UK MOD facilitated bribes to Saudi prince in arms deal – Guardian

Two people accused of corruption have been acquitted after showing a British court they acted with London’s blessing

Senior British Defense officials knowingly continued highly “anachronistic” payments to the son of a former Saudi defense minister while withholding key evidence from a probe into the deal, UK court documents have revealed. The practice reportedly continued even after it caused a major scandal under Prime Minister Tony Blair.

The emails and memos that shed light on the arrangement, many of which are marked confidential and sensitive, were revealed as part of a bribery case that concluded in London last week. The payments related to the so-called al-Yamamah arms deal from the 1980s, which was the largest weapons export sale in modern British history. The recipient of the funds was Prince Bandar bin Sultan Al Saud, the son of Saudi Arabia’s defense minister at the time, who played a key role in negotiating the contracts.

The Guardian newspaper exposed government involvement in the affair in 2003 and the link to the prince in 2007 and on Monday reported on the newly revealed documents in detail.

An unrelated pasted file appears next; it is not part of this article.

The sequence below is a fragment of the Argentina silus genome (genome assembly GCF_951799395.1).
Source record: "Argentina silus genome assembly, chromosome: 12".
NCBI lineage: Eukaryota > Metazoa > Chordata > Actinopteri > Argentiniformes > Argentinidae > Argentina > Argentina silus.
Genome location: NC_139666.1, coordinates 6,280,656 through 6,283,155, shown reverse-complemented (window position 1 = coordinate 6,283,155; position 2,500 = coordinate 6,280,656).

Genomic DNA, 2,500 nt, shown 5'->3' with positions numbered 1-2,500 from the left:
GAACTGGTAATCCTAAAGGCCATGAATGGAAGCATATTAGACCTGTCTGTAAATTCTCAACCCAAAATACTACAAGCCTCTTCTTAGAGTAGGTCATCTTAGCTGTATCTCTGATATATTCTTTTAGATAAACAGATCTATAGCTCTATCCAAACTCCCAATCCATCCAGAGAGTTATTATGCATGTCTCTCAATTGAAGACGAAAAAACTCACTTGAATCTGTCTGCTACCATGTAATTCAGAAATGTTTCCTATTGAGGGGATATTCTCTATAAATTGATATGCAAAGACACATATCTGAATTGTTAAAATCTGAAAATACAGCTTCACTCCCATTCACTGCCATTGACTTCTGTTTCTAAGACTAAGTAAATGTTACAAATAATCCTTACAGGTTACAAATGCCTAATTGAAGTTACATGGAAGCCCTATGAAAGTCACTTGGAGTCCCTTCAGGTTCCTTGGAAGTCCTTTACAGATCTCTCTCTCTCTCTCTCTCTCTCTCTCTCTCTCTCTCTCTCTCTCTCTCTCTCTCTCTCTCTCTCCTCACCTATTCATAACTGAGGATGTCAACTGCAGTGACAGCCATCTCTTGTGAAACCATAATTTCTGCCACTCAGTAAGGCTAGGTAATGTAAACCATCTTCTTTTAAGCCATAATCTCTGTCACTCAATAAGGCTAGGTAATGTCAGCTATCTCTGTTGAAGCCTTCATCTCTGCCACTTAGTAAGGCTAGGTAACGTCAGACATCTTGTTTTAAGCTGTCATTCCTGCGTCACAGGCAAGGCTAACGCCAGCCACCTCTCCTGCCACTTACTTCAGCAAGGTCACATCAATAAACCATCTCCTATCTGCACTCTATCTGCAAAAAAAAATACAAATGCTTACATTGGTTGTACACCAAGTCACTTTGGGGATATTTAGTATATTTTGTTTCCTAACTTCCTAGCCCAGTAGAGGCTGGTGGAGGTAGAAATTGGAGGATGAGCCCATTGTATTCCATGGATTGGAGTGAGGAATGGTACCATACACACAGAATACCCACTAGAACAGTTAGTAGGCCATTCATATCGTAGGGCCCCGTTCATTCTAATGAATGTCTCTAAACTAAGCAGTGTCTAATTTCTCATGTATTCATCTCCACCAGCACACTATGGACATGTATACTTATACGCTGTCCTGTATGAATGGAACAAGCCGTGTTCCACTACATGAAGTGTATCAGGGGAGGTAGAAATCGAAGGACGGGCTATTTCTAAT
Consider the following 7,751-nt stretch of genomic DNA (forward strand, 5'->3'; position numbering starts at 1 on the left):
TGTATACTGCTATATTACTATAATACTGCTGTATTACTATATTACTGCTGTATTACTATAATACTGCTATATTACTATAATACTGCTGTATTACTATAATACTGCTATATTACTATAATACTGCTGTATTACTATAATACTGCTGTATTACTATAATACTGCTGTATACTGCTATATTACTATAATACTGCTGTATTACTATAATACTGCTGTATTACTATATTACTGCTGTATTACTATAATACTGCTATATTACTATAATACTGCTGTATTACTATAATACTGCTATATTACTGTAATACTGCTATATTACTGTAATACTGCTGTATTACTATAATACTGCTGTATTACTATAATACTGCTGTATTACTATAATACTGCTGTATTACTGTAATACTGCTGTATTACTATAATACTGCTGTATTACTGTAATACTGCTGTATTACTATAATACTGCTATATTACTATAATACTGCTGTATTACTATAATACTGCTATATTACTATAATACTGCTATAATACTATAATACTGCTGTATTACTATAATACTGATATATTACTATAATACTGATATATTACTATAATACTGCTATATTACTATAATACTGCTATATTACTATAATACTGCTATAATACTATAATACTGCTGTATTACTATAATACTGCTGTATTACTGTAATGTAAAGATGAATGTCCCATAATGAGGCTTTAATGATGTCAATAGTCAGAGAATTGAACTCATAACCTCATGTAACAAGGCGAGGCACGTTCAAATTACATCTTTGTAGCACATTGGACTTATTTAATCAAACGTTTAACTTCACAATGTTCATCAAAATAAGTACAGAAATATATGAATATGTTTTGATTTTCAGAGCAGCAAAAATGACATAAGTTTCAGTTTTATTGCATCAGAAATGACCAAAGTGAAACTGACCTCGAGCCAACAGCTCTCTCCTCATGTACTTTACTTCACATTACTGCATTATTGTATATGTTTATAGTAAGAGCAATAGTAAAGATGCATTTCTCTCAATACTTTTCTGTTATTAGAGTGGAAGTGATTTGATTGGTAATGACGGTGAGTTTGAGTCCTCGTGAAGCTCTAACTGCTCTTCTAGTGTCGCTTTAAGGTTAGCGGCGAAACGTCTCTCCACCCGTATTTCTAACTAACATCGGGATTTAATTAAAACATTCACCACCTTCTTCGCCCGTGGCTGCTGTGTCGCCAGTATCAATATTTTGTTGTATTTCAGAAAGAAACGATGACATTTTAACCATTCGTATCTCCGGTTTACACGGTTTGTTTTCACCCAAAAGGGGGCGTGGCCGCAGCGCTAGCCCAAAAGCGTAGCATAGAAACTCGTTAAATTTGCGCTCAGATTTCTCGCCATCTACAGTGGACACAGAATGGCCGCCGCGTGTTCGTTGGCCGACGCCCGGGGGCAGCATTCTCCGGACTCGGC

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Money from Ministry of Defense accounts was sent to Saudi Arabia quarterly starting in 1988. The Serious Fraud Office (SFO) launched an investigation into the payments in 2004, targeting arms giant BAE. Two years later, however, Blair’s government quashed the probe, claiming that continuing it would harm national interests.

British officials were well aware that the money was being used to cover the prince’s personal expenses, such as his private jet, according to the new evidence. Stephen Pollard, a senior military official, called the arrangement “increasingly anachronistic” in one memo, but argued that stopping the payments would “run the risk of displeasing key Saudis.” In 2008, the MoD implemented a new less conspicuous mechanism for transferring the funds.

The trial in the UK was the second attempt by the SFO to prosecute two individuals, Jeffrey Cook and John Mason, whom it charged with paying bribes to several Saudi royal figures. The first case was thrown out by a judge after it emerged that the Ministry of Defense had failed to provide key evidence. The Southwark Crown Court acquitted both last Wednesday.

READ MORE: Thatcher’s secret arms deal talks with Saudi Arabia exposed in declassified documents

Mason, 81, and another person, former British Army officer Ian Foxley, have said they intended to sue the government. Mason is claiming unfair prosecution. Foxley is the whistleblower who sent evidence of alleged corruption to the SFO. He claimed he had to flee from Saudi Arabia due to the threat of arrest after reporting his concerns to superiors, who allegedly informed Riyadh about him.


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